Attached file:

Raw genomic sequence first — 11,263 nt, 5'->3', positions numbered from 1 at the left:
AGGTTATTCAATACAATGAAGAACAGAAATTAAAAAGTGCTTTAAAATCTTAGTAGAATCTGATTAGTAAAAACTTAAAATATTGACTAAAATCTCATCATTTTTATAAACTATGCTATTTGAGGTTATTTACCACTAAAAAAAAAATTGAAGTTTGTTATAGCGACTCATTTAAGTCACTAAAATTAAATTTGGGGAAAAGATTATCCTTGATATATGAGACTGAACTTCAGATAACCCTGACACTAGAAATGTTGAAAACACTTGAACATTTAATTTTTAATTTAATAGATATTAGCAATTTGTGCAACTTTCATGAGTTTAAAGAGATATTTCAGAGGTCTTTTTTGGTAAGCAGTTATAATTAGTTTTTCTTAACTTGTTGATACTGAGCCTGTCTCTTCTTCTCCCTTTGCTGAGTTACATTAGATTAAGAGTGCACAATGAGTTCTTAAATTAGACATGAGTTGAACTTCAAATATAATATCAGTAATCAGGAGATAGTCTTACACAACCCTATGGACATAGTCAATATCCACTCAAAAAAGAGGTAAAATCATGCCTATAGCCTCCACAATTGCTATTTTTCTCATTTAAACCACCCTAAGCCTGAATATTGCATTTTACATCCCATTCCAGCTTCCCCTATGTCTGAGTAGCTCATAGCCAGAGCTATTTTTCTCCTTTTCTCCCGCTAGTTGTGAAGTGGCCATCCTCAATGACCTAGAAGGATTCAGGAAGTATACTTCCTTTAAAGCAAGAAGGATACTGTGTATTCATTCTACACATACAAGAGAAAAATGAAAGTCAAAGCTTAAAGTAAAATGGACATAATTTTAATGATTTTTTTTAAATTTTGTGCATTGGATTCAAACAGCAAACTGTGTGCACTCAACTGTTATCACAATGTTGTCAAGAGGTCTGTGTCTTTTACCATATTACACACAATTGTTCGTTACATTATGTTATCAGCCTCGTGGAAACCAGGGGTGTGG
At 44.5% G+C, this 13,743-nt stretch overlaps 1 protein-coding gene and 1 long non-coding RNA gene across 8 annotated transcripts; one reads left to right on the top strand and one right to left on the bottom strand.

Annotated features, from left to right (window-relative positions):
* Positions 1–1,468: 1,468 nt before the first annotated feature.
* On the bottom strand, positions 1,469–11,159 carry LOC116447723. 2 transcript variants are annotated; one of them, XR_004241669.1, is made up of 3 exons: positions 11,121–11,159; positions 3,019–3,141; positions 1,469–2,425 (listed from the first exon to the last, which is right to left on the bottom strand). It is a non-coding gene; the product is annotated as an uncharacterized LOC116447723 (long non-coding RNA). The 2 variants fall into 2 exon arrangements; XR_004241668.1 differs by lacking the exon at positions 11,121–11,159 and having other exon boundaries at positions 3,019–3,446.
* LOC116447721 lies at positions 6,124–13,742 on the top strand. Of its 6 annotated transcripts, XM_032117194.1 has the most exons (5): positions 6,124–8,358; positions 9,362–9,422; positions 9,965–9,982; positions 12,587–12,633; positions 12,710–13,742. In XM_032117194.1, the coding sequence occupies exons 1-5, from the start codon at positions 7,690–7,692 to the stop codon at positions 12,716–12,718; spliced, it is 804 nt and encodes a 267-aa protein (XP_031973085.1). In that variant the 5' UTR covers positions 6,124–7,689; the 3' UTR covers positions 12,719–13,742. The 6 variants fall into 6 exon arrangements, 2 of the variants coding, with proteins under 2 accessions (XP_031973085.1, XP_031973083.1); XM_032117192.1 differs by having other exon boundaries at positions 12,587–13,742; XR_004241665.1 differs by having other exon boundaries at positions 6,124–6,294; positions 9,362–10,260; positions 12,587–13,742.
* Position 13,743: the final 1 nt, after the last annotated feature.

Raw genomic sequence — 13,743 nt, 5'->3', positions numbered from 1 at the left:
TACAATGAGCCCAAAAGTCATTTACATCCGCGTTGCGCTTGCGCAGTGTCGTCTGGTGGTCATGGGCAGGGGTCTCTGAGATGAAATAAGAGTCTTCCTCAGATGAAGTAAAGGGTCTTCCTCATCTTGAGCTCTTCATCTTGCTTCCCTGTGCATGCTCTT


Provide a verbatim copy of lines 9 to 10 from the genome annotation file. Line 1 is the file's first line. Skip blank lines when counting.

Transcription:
Raw genomic sequence — 13,743 nt, 5'->3', positions numbered from 1 at the left:
TACAATGAGCCCAAAAGTCATTTACATCCGCGTTGCGCTTGCGCAGTGTCGTCTGGTGGTCATGGGCAGGGGTCTCTGAGATGAAATAAGAGTCTTCCTCAGATGAAGTAAAGGGTCTTCCTCATCTTGAGCTCTTCATCTTGCTTCCCTGTGCATGCTCTT